“This is, genuinely, my idea of beauty. This is life after cities. This is life after humans.” We are staring at 57 acres of overgrown wildlife comprising the former Pruitt-Igoe, one of the most iconic modernist feats in the history of public housing, and also one of the most catastrophic failures.
The “we” in question is South African cultural producer and arts practitioner Stephen Hobbs and myself, a native St. Louisan, who has lived in enough places to appreciate the utter strangeness of my place of provenance. We are sitting in the vacant parking lot of The Rhema Baptist Church off of Cass Avenue, a contemporary edifice so cleanly banal that, in this context, it feels spectacular.
I’ve been to the Pruitt-Igoe site before, in the spring of 2015, with an academic group investigating the fettered history of the city’s development and decline in light of the shockwaves following Ferguson. In 2011, I attended a screening of the documentary The Pruitt-Igoe Myth at a packed church off North Grand. I’d thought, before seeing it for real, that I’d know what to expect. But I did not, of course, know what to expect. How could I? How, truly, could anyone given its eerie scale of emptiness and neglect?
Looking over the “Keep Out” chain with Hobbs this sunny October afternoon, my sense of emptiness shifts. Teeming with insects, bushes, weeds, and brush, the rustle of leaves flirting with fall, the grave of Pruitt-Igoe is one of simultaneous blankness and fecundity. It is blank insofar as it is devoid of human presence; indeed, aside from a few sidewalk pedestrians off of Cass granting a polite, if quizzical, glance in our direction, nobody’s around. But its verdant quality swings to life as Hobbs avidly snaps a series of shots. “A Google Earth image of Pruitt-Igoe would be amazing, I would think,” he says.
Pruitt-Igoe was built around 1954, the year my father was born, at the height of white flight into the St. Louis suburbs and following the erasure of DeSoto-Carr, the historic African-American neighborhood at the west edge of downtown. I say “erasure” because, after years of driving past the former Desoto-Carr from Grand Center to downtown, I’d had no idea that the area was once one of the most densely populated spots in town. I’d had no idea, in fact, that there had been a community there at all, but puzzled over the lack of architectural, residential, and commercial presence that characterized the contiguous neighborhoods.
At first, I’m admittedly wondering if all of this is old hat to Hobbs—after all, he has just been to Detroit, to Cleveland; St. Louis is his last stop on the Rustbelt circuit, and he’s been here but two days. I’m also wondering how his decades interrogating the incredible vibrancy—and violence—of Pan-African Johannesburg, his place of provenance, affects his perspective of a city also, if quite differently, fraught by a maze of contradictions and injustice.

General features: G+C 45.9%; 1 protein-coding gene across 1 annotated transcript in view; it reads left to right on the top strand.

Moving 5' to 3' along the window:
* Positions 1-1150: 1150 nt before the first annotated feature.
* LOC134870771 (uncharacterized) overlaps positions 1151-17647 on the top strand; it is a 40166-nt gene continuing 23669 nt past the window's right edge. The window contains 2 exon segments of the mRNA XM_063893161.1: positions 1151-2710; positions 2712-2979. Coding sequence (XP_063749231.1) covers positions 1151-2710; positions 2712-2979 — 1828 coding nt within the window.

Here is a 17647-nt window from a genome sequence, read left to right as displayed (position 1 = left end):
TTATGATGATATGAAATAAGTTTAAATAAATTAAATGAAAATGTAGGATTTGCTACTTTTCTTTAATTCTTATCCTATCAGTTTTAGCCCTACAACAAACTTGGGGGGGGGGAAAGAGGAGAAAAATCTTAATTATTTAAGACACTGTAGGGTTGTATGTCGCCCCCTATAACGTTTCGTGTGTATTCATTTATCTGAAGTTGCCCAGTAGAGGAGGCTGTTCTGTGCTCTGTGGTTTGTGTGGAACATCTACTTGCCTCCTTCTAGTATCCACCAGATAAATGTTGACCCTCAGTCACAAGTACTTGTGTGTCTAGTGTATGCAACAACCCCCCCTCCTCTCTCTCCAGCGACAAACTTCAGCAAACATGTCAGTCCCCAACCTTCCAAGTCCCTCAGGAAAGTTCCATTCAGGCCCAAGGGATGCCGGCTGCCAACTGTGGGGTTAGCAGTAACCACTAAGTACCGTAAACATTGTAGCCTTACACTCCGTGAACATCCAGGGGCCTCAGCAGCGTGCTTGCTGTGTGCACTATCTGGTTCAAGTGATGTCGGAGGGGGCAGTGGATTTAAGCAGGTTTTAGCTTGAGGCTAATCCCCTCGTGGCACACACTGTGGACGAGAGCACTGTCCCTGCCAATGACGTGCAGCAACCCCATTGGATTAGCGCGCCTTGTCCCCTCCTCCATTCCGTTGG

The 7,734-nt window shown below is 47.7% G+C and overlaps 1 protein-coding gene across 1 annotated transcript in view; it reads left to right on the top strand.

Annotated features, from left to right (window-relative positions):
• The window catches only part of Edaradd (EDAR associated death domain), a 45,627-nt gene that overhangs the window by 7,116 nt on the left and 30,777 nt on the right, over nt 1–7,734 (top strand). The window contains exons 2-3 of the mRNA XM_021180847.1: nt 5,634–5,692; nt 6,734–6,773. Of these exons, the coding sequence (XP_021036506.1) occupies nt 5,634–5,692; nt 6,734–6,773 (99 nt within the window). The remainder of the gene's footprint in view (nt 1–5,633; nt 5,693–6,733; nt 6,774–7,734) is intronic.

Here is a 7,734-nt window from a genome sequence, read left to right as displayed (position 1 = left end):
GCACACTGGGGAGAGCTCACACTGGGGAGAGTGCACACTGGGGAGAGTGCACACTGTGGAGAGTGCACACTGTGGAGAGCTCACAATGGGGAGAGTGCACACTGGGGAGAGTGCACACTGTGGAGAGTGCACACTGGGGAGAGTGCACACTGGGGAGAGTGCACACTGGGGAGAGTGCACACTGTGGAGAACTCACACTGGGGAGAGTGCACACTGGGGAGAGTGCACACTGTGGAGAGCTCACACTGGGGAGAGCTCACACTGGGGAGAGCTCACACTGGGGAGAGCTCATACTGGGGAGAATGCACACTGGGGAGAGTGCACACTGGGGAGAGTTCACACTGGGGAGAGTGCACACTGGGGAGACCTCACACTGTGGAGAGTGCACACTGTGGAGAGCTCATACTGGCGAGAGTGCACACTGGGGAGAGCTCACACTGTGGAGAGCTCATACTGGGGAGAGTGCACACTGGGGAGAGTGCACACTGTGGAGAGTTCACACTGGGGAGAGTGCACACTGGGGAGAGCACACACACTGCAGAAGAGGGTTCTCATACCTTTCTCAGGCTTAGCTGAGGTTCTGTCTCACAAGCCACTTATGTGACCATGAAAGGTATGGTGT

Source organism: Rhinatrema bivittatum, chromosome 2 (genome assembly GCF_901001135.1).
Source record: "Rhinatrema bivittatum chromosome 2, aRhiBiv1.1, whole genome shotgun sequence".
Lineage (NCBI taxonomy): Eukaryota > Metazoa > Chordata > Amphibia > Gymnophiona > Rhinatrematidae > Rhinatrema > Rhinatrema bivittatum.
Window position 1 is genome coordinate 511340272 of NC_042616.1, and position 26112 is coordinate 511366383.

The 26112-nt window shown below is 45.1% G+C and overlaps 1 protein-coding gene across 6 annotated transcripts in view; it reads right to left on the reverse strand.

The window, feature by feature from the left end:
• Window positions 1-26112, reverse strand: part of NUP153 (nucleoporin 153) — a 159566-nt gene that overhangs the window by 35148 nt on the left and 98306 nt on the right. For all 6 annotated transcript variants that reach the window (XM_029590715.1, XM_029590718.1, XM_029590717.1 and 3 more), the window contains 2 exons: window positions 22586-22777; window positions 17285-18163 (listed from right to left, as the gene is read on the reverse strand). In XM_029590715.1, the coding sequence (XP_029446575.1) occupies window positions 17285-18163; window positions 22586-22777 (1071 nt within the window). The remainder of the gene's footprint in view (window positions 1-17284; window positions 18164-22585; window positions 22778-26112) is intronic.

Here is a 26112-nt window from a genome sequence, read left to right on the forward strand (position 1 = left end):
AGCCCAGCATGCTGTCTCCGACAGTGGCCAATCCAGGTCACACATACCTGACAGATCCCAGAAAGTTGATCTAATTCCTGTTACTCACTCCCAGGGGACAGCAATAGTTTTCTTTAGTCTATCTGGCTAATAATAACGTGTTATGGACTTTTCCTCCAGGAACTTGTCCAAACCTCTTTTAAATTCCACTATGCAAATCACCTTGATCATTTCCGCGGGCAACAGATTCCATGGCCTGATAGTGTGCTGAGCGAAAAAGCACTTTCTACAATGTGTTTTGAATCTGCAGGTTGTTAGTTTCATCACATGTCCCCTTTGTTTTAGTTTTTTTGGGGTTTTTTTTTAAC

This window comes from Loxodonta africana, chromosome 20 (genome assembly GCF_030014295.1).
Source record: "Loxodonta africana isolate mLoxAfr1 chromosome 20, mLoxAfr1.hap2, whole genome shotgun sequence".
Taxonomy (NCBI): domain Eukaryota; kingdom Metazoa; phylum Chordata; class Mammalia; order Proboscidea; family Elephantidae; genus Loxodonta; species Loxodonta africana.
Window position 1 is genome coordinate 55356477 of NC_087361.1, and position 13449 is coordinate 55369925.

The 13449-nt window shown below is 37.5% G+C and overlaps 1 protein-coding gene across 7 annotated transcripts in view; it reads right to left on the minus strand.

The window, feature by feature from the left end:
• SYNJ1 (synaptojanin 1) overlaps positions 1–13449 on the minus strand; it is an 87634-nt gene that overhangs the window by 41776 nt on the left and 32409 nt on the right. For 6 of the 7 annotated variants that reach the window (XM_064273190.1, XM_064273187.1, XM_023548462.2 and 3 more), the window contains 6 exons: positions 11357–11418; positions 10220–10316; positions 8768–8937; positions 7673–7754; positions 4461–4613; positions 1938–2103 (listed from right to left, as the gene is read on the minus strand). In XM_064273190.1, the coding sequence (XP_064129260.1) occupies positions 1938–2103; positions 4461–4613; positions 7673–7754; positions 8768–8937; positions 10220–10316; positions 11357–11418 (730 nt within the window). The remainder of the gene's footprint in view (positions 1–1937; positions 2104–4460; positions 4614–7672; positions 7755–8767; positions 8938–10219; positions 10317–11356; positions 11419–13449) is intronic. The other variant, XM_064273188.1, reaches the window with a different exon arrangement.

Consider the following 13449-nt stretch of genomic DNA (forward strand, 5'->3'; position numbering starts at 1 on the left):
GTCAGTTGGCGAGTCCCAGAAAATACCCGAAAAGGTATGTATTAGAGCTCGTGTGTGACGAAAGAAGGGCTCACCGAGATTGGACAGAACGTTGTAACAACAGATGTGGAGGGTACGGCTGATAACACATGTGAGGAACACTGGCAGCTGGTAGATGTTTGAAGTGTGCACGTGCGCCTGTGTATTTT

“Just like Detroit and just like Cleveland, St. Louis, as part of the rust belt, exhibits the height of a particular industrial endeavor and its accompanying dismantling and collapse,” says Hobbs. We are at the corner of Jefferson and Cass, examining two new bright billboards adjacent to two dilapidated brick buildings. One billboard features an image of an ebullient woman lifting weights, ostensibly to fend off cancer; the other depicts a beaming nuclear family. Who is it, I think, that they smile at? They seem to be smiling at each other.
I ask Hobbs how this area compares to Johannesburg, and he responds, “I think it’s safe to say that South Africa is about 90 percent more violent than where we are right now.” What should alarm instead proves a somewhat refreshing statement from someone with what initially sounds like a posh, European accent, so accustomed am I to the outsider conclusion that I live in a dangerous place, that the city I was born in is scary, more threatening than anywhere else.
The man who designed Pruitt-Igoe, a Japanese architect named Minoru Yamasaki, also designed the main terminal of the Lambert International Airport, as well as the late World Trade Center. I say “late” because it occurs to me that any building that lives, that really lives, and then dies, entirely dies, deserves that kind of modifier. Do not buildings have a type of soul—one borne of the numberless human souls that at one time clanged or chimed inside?
If so, then it is no surprise that Pruitt-Igoe is haunted. From 1954 to 1972, some 33 buildings of eleven stories each inhabited the territory; in total nearly three thousand units were stacked toward the sky, in which, across the years, tens of thousands lived, laughed, and suffered, and from which tens of thousands left. The site was cleared by 1976, three years before I was born, and three years after Hobbs, some 8,797 miles, or 14,157 kilometers, away.
I am surprised at first that Hobbs hadn’t known of Pruitt-Igoe, but then, of course, why would he? I hadn’t heard of it till my late twenties, and I spent a large part of my childhood and schooling in St. Louis city. My father is from north county. My mother went to SLU, a mere line-drive away from the former Desoto-Carr. The most obvious explanation for my ignorance is that I am white, and that, as a white person, my experience of St. Louis—its realities, its legends—had long been filtered through a lens of power.
“Whether they destroyed it or not,” says Hobbs, as we pull out of the Rhema lot, “the abandoned modernist project is, at the end of the day, just natural earth. The earth will just push right through it. It’s its own life cycle. That’s what I’m currently investigating—the presence of absence, what could be, the myths that are hiding in that forest.”
If there is beauty here now, it is surely elegiac.